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June 10, 1997:
A Gergen dialogue
with William Broad about his book "The Universe Below."
April 10, 1997:
NASA scientists explain the
findings from Europa.
Browse the NewsHour's science
Browse stories from the New York Times by William J. Broad and others on Europa. (note:
free, but registration is required.)
Browse Simon & Schusters' page on "The Universe Below: Discovering the Secrets of the Deep Sea."
Online NewsHour asks:
Why Europa? What's special about that moon that makes scientist
believe that it could be a place where life exists? Where else in
the solar system could we find life?
William Broad responds:
It's the focus of the moment because it appears
to have so much water at the surface, perhaps down to a depth of 60 miles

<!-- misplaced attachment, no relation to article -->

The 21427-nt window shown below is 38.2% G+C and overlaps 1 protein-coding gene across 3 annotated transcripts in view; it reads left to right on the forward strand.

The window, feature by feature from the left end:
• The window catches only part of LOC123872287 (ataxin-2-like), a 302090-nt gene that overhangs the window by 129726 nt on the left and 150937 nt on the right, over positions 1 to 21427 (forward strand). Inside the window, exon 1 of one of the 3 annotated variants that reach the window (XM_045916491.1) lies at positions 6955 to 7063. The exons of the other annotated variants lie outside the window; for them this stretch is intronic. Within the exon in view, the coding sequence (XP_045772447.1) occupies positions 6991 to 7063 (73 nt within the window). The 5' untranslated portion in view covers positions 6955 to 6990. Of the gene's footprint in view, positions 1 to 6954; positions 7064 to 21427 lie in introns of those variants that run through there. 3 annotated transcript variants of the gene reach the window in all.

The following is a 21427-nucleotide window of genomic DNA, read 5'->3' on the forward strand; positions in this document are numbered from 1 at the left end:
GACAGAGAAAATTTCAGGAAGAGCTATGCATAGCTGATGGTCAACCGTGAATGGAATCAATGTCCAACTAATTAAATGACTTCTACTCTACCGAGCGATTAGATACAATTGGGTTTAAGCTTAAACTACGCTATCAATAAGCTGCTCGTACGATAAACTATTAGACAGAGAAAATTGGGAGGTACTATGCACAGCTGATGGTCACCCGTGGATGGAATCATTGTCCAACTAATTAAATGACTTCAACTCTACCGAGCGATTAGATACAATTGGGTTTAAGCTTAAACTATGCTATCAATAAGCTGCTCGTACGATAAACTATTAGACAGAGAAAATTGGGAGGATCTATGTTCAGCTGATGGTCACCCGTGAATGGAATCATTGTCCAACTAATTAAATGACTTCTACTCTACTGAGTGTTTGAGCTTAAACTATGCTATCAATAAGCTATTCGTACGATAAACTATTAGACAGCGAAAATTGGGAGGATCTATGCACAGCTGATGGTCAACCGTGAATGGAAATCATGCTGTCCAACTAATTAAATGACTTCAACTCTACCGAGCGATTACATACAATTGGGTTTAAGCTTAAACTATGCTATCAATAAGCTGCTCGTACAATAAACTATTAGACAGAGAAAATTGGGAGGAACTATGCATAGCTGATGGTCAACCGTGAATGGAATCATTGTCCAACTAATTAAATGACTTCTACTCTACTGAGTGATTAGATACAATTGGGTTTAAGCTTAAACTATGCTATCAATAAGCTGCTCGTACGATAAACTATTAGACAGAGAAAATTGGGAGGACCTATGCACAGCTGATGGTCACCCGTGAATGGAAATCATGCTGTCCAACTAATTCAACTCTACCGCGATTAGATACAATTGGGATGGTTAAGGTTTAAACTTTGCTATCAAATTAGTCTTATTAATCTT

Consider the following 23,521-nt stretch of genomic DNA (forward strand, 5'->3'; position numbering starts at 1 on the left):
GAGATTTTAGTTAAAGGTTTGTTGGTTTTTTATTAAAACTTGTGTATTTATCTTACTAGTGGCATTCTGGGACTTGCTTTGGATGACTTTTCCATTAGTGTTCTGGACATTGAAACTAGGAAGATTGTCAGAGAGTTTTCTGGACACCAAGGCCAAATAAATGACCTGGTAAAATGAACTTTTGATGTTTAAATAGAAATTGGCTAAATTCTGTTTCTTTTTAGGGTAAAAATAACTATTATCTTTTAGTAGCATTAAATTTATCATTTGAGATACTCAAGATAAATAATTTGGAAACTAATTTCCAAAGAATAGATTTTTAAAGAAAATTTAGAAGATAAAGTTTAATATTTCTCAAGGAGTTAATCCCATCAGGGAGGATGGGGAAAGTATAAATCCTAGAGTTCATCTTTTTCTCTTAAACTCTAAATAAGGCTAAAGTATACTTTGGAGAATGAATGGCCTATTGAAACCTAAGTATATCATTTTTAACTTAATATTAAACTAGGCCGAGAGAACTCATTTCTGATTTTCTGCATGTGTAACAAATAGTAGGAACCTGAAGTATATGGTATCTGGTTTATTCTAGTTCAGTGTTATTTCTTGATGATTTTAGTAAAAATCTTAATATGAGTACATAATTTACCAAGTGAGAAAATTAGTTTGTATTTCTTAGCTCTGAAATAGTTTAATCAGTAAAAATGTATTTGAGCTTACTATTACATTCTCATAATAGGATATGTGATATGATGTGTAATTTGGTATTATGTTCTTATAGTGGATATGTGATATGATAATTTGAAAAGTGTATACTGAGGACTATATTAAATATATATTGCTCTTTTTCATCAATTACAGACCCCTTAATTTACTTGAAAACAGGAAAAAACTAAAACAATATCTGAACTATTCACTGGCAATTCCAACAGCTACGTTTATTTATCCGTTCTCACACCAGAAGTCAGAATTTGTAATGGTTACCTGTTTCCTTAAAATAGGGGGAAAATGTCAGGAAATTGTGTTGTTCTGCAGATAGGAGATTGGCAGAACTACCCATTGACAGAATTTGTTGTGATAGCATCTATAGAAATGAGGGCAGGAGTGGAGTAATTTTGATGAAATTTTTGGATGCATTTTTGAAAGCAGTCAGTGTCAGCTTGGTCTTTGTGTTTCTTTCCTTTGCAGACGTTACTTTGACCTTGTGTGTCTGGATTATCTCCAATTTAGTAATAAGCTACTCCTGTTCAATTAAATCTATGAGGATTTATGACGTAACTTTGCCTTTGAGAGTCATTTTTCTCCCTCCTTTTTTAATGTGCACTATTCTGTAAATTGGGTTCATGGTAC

or more. No other rocky moon or planet appears to have so much water (the
Earth's ocean at most is 7 miles deep!) and at the same time appears to
be geologically alive, which is a prerequisite on the dim fringes of the
solar system for inner heat and melted water ice. Theorists now predict
that perhaps 10 rocky moons and planets in our solar system might harbor
microbial life thriving in dark ecosystems, powered by inner heat. Mars
is such a candidate. But only Europa and a few other bodies are thought
to have water sufficient to support large aliens, if they exist.